PROVIDENCE – The Providence Journal unveiled a redesigned print product today that moves local news to the front section and eliminates its designated business section as the paper adjusts to its reduced staff size and the migration of readers to the Internet.
In a letter to readers today, Thomas E. Heslin, The Journal’s top editor, said the changes represented “a refreshed approach to our newspaper” that he hopes will make it “richer and more efficient.” He also emphasized that the paper sees its primary mission as “reporting news of interest and importance to Rhode Island.”
The changes to the paper came on the same day The Journal’s parent company, Dallas-based A. H. Belo Corp., announced that it will release its second-quarter earnings report on Monday. Two other newspaper companies, The McClatchy Co. and Gannett Inc., have surprised Wall Street in recent days by reporting higher-than-expected second-quarter earnings.
The Journal’s redesign makes a number of major changes to the paper’s layout. The separate Rhode Island section has been eliminated and incorporated into the “A” section, renamed “projoRhode Island,” which also will feature regional news. It also will feature any local business stories by Journal writers.
The second section, dubbed “projoNation,” now will feature only wire service stories and articles from other newspapers. A national business and financial news roundup from The Associated Press will take up a portion of the second page of the national section.
Heslin also said The Journal will add a Sunday section called “projoConsumer” designed “to help you get by in the 21st-century economy.” He did not say if Journal writers would contribute to the section or if it would rely on outside sources alone.
In addition, the front page will feature more local news and fewer national and international stories, and front page stories will be continued in the “A” section only. Four of five stories on today’s front page are by Journal writers, while the fifth is from the front page of today’s New York Times.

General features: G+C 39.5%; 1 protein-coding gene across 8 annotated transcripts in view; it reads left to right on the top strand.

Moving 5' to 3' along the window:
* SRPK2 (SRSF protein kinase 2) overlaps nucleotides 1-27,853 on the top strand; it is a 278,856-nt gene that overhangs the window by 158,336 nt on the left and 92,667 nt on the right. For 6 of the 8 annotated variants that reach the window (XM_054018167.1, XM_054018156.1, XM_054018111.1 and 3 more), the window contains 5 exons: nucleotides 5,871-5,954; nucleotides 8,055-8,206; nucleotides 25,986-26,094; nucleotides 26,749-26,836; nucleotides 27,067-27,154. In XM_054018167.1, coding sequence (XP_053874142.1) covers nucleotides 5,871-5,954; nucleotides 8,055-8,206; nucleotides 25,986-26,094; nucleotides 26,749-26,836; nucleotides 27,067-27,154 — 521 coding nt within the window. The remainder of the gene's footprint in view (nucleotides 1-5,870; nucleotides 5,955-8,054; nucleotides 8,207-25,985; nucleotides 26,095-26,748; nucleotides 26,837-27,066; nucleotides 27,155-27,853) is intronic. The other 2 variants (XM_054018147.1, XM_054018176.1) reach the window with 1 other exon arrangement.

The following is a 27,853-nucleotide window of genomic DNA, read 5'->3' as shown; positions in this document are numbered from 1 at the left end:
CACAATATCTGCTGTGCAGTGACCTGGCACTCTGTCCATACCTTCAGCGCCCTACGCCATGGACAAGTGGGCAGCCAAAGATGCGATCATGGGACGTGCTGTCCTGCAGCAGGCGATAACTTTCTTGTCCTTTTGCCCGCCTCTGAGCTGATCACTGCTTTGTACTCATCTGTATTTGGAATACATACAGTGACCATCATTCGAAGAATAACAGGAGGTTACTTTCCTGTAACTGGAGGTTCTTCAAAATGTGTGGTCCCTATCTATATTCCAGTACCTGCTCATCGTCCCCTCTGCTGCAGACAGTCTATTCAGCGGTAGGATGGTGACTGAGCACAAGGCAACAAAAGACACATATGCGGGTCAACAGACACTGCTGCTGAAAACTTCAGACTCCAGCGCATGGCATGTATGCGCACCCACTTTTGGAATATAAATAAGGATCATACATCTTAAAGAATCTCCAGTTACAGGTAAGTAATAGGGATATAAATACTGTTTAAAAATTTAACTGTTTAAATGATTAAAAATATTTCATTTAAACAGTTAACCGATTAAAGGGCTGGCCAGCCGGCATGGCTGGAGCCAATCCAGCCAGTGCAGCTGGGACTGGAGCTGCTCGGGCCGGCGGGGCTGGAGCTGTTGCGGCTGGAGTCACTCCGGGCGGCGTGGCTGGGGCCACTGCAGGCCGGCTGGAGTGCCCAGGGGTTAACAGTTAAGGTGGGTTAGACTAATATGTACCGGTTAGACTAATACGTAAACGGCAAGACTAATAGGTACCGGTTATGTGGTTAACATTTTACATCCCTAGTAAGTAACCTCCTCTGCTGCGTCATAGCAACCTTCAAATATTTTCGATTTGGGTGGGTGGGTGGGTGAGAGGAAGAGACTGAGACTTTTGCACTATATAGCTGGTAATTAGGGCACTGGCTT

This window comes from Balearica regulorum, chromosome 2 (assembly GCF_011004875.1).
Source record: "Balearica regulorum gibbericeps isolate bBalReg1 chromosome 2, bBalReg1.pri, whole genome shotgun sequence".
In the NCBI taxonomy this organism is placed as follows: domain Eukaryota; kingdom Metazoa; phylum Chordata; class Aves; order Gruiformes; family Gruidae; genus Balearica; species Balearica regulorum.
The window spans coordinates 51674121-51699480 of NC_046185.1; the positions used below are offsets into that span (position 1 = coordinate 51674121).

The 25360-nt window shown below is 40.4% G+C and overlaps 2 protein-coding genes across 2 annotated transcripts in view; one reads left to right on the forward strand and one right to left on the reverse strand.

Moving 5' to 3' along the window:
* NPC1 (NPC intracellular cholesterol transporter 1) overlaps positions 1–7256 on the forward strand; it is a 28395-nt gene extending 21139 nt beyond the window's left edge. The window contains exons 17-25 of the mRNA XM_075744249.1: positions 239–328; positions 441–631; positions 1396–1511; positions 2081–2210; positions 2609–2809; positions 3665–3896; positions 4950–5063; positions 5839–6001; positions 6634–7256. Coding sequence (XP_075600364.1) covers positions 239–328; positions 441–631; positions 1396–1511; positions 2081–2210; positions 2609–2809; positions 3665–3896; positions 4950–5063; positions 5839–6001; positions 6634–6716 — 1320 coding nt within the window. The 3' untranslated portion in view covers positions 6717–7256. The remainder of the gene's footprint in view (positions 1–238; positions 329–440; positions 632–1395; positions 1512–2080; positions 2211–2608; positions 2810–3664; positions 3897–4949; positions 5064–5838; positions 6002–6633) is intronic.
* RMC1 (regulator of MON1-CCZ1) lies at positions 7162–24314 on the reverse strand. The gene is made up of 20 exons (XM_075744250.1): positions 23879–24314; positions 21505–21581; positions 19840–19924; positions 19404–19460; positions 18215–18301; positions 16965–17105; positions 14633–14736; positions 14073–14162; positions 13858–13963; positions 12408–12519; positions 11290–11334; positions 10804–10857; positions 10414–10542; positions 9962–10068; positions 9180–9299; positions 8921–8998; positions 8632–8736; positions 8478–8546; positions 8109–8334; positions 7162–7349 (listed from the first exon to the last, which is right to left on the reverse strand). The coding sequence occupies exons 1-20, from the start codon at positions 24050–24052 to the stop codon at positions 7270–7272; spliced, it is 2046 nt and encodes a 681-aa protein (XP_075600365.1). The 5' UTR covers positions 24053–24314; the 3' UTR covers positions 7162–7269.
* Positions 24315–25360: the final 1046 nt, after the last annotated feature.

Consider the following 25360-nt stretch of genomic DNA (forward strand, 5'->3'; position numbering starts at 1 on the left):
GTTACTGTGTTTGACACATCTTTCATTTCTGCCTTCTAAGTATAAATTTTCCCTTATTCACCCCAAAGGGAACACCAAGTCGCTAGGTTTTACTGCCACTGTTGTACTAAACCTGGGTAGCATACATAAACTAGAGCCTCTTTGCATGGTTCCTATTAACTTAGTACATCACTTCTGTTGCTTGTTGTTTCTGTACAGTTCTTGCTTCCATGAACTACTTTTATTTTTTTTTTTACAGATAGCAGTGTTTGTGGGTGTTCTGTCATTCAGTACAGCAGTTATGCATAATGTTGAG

Heslin said the changes would not reduce the amount of content in the newspaper, writing that “we are adding content, not cutting back.” He did not say whether the additional content would be written by Journal staff writers or other news organizations.
Heslin said the space that used to be allocated to the two sections that have been eliminated – Business and Sunday Extra – “have been reallocated to improve your reading experiences.” He also said the paper’s visual look would be changed later this year.
Heslin’s letter to readers did not mention the paper’s Web site, projo.com, or say any changes were planned for it.
The Journal has had four rounds of staff reductions since last September, reducing its work force by about 150 to 562 full- and part-time positions as of March. The paper’s revenue was down 13.3 percent in 2008 and plunged by 30.5 percent during the first three months of this year. Earlier this week, the paper agreed to sell Rhode Island Monthly magazine to its longtime publisher and president for an undisclosed sum.
Separately, The Providence Phoenix’s parent company, Boston-based Phoenix Media/Communications Group Inc., yesterday said it would temporarily cut the pay of its salaried employees by 10 percent for the next three months, the alt-weekly newspaper reported on its Web site. In exchange, workers will get six days off and no jobs will be eliminated, the paper said.
The wage reductions are the second round of cutbacks at Phoenix Media in recent months.